August 05, 2015
Gold Struggles Near Multi-Year Low as Fed Comments Buoy Dollar
(Reuters) - Gold slipped toward a 5-1/2-year low on Wednesday as the dollar strengthened after comments from a Federal Reserve official backed expectations that the U.S. central bank would hike interest rates as early as next month.
Atlanta Federal Reserve President Dennis Lockhart has said it would take "significant deterioration" in the U.S. economy for him to not support a rate hike in September, according to the Wall Street Journal.
Gold, an asset that does not earn interest, has taken a hit given rising risks of a U.S. rate hike. The Fed looks intent on lifting rates this year for the first time since 2006 as the U.S. economy strengthens, particularly its labour market.
Spot gold was down 0.2 percent at $1,085.10 an ounce by 0218 GMT. Bullion has stayed largely below $1,100 since breaching that key support level in a late July rout that pulled it to as low as $1,077, its weakest since February 2010.
U.S. gold for delivery in December slipped 0.6 percent to $1,084.70 an ounce.
"We suspect that we will see a steady grind lower across most commodity complexes, including gold, largely attributable to the strength of the dollar and poor technicals that will only encourage more funds to further increase their short side exposure," INTL FCStone analyst Edward Meir said.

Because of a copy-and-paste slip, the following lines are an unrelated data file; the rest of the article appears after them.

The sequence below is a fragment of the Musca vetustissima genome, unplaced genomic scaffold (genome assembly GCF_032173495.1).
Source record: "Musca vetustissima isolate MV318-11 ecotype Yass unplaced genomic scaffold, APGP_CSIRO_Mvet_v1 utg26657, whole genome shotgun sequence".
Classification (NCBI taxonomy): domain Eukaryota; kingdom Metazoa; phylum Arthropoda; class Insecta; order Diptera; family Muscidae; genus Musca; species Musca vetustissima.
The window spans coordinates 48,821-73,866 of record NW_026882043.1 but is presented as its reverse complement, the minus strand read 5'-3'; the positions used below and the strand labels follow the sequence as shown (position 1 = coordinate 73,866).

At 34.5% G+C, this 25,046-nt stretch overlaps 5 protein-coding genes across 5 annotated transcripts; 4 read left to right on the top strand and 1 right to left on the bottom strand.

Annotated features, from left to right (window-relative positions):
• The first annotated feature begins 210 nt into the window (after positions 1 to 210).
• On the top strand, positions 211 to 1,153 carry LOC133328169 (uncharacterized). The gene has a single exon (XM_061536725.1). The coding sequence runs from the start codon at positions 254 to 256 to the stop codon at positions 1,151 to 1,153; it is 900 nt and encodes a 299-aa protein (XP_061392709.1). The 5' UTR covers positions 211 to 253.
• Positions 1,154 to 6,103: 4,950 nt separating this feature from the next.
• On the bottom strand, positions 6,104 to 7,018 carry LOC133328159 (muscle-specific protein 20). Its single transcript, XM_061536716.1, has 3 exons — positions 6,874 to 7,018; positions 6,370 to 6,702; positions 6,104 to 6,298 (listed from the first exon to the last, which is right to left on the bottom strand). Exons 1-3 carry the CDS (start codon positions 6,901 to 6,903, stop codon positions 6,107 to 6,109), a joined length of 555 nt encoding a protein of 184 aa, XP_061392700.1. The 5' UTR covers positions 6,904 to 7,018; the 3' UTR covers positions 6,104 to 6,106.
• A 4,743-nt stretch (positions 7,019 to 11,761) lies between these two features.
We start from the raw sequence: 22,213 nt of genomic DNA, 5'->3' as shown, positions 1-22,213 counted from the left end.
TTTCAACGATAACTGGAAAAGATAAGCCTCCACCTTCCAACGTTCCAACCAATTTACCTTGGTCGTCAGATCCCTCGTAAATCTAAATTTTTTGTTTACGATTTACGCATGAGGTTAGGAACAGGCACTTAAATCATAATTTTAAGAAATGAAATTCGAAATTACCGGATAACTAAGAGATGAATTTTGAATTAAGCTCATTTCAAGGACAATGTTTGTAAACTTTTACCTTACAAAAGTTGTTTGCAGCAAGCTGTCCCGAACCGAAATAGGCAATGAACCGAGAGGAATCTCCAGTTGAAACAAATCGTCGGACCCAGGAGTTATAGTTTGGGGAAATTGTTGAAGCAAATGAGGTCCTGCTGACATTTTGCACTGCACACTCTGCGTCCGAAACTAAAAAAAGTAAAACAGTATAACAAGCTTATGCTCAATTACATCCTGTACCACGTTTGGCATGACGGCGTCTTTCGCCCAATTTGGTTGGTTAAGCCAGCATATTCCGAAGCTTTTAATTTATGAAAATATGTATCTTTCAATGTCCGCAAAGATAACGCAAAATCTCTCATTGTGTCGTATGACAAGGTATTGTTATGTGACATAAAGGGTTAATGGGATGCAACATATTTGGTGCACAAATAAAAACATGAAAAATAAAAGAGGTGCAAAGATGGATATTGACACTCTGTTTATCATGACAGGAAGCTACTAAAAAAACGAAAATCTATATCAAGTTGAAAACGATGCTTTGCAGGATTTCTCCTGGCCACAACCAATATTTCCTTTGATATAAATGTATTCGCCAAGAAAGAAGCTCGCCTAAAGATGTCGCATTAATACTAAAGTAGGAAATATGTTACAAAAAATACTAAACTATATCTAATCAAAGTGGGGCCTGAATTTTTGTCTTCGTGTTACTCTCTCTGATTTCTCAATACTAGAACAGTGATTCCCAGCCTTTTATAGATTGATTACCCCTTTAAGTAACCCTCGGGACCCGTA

In fresh evidence of a recovering U.S. economy, new orders for U.S. factory goods rebounded strongly in June on robust demand for transportation equipment and other goods. The dollar index was hovering near a more than three-month peak of 98.218.
Gold may languish below $1,100 as investors wait out Friday's U.S. nonfarm payrolls, said MKS Group dealer Samuel Laughlin.
Bullion could test $1,080 on Wednesday, he said, following Lockhart's comments although some Chinese demand where onshore premium is around $2 an ounce over the global benchmark is providing some support.
Holdings of the SPDR Gold Trust, the world's largest gold-backed exchange-traded fund, dropped further on Tuesday to 21.56 million ounces, the lowest since September 2008.
Spot platinum and palladium wallowed near multi-year lows on a global glut and weak demand from the automotive sector.
Platinum slipped 0.4 percent to $947.50 an ounce, after sinking to $940.50 on Tuesday, its lowest since February 2009. Palladium was steady at $594.05 after hitting $586.33 overnight, its weakest since October 2012.